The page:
It might sound surprising, but even the Average Joe can start a bank without much risk. Smart Money.com reports that new restaurants have a 60 percent rate of failure within the first three years while new banks have only a one in 1,000 chance of failing within that period. The report also claims that $67 billion has been earned by 6,770 community banks since 2005. Here is how money experts recommend starting a bank.
Those interested in this undertaking must first identify the need for a new bank by assessing the number of community banks within the local geographic area. If small banks are being purchase by large conglomerates and few remain locally owned, it may be the prime situation for creation of a new bank. Some consumers appreciate face-to-face dealings with banking executive and receiving immediate decisions.
The amount of capital required to start a bank ranges from $12 to $20 million, so if this money is not present it must be raised. Community businesses provide viable sources for this money and local business leaders usually make positive contributions when sitting on the bank board of directors. Construction, accounting, and law firms within the area may be sitting on extra money and have some great ideas for services that can distinguish a community bank from its competition.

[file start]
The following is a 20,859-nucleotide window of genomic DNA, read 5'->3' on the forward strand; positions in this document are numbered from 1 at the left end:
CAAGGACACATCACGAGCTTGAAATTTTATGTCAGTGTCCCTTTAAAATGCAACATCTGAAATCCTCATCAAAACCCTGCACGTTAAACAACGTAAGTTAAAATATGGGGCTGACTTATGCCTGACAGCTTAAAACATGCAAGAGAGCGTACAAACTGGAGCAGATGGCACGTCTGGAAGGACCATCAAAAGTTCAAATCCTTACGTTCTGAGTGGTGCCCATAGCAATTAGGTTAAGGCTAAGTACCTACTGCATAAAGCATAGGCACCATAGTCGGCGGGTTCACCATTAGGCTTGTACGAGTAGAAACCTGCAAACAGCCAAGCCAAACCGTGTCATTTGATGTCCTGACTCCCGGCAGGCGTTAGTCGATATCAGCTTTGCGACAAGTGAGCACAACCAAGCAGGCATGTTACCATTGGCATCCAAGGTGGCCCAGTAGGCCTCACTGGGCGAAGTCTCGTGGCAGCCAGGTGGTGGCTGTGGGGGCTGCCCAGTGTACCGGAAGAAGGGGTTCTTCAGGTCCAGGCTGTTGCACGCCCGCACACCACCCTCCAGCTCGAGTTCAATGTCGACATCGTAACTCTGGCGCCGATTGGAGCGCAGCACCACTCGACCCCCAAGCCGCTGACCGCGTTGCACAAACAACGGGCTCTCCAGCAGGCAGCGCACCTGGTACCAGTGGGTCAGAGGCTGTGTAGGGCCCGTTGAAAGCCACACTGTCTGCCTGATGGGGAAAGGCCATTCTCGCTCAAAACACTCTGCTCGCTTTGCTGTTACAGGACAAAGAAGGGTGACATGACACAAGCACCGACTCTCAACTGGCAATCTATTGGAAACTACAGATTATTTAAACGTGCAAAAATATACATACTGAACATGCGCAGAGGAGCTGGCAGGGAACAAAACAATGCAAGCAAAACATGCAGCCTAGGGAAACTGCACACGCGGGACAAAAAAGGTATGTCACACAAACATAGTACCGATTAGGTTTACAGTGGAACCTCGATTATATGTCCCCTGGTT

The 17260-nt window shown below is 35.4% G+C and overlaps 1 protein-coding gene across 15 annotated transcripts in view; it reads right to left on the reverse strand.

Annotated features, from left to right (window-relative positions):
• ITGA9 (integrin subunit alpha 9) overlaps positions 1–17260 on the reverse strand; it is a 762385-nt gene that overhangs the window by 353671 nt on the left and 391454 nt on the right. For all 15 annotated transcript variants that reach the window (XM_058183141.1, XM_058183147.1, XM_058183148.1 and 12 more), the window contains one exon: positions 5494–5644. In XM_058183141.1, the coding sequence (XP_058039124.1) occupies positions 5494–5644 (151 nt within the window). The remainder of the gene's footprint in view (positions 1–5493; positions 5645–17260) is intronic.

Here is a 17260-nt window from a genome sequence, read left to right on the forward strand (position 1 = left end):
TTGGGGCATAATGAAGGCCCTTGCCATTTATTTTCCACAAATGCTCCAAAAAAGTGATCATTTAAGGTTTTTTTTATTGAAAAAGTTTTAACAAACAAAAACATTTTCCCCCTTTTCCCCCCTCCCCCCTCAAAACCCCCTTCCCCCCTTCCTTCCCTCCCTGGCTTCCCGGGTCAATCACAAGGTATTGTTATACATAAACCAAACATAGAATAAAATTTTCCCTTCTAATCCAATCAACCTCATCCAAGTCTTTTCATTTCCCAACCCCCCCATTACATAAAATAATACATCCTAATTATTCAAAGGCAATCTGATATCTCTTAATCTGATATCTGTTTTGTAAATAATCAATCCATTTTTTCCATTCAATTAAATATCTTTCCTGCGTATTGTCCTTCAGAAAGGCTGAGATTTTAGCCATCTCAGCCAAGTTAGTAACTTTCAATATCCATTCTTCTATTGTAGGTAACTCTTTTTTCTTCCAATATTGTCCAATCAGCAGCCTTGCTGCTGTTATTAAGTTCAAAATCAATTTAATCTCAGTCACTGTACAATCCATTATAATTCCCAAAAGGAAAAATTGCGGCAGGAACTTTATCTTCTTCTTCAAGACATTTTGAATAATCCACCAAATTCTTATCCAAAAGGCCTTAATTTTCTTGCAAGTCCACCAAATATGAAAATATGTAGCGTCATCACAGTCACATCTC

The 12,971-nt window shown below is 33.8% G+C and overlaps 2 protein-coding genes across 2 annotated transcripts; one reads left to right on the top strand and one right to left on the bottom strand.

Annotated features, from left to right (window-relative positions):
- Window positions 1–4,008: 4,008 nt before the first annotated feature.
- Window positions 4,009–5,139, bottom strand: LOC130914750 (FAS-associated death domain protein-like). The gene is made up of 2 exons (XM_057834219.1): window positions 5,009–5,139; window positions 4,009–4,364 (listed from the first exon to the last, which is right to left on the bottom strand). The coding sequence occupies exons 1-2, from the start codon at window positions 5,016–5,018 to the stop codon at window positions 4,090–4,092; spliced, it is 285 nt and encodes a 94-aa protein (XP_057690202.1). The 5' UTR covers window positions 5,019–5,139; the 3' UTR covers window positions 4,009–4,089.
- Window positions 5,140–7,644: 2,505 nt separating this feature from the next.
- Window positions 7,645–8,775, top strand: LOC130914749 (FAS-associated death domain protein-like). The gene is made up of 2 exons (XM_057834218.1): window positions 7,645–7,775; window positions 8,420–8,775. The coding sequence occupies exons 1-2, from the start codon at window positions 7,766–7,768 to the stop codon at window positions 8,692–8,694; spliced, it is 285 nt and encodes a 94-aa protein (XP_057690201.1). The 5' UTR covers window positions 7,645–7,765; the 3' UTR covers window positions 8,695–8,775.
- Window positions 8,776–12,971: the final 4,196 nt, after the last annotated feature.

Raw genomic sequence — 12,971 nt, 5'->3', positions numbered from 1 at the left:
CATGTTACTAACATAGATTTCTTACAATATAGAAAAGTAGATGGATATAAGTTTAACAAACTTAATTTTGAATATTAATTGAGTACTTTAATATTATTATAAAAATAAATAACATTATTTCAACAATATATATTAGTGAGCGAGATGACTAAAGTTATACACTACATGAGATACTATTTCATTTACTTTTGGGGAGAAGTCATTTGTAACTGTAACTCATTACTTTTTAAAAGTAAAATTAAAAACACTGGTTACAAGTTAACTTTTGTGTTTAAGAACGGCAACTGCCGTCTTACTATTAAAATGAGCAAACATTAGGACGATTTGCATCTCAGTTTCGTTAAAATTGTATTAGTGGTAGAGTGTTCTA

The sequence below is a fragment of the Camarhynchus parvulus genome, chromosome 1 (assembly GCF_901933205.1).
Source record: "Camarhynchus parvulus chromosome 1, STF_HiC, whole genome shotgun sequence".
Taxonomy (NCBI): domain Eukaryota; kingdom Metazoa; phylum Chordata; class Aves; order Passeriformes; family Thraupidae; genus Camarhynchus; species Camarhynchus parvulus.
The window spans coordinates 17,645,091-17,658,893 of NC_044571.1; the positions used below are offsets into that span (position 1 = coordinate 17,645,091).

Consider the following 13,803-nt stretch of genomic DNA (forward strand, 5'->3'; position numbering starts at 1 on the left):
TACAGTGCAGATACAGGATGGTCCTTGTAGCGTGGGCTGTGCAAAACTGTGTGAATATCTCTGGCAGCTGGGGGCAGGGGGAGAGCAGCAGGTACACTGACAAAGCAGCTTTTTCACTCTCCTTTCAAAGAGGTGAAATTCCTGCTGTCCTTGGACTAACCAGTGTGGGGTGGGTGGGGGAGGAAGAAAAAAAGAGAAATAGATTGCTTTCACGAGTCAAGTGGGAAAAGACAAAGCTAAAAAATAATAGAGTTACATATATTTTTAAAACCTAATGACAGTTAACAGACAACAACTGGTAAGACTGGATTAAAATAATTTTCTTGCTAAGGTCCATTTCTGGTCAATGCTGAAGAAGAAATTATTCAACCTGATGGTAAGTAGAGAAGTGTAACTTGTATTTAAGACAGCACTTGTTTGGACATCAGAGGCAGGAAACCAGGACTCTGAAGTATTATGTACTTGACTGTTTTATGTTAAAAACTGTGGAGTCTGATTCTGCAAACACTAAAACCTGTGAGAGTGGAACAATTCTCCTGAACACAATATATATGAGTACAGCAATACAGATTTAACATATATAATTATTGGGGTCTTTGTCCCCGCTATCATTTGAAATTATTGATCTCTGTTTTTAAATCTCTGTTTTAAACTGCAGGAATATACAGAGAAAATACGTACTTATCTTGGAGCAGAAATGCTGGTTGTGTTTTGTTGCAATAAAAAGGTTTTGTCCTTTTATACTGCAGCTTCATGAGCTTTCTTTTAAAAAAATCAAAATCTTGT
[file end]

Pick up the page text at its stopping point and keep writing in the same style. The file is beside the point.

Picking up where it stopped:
After the necessary capital has been obtained, a community bank application must be submitted to the industry regulatory agencies. Current economic conditions have made it more difficult for banks to get regulatory approval. As a result, the number of community bank applications has decreased since the recession. Once this stage is reached, regulatory approval is the only remaining hurdle preventing a bank from opening its doors.
Some of the advantages of community banking include getting back to the grass roots of the banking concept, making decisions, and impacting the local community. These banks stimulate the local communities they serve by reinvesting money and creating jobs for residents. They offer a way for banking to get back to what it once was in terms of developing face-to-face relationships with local citizens.
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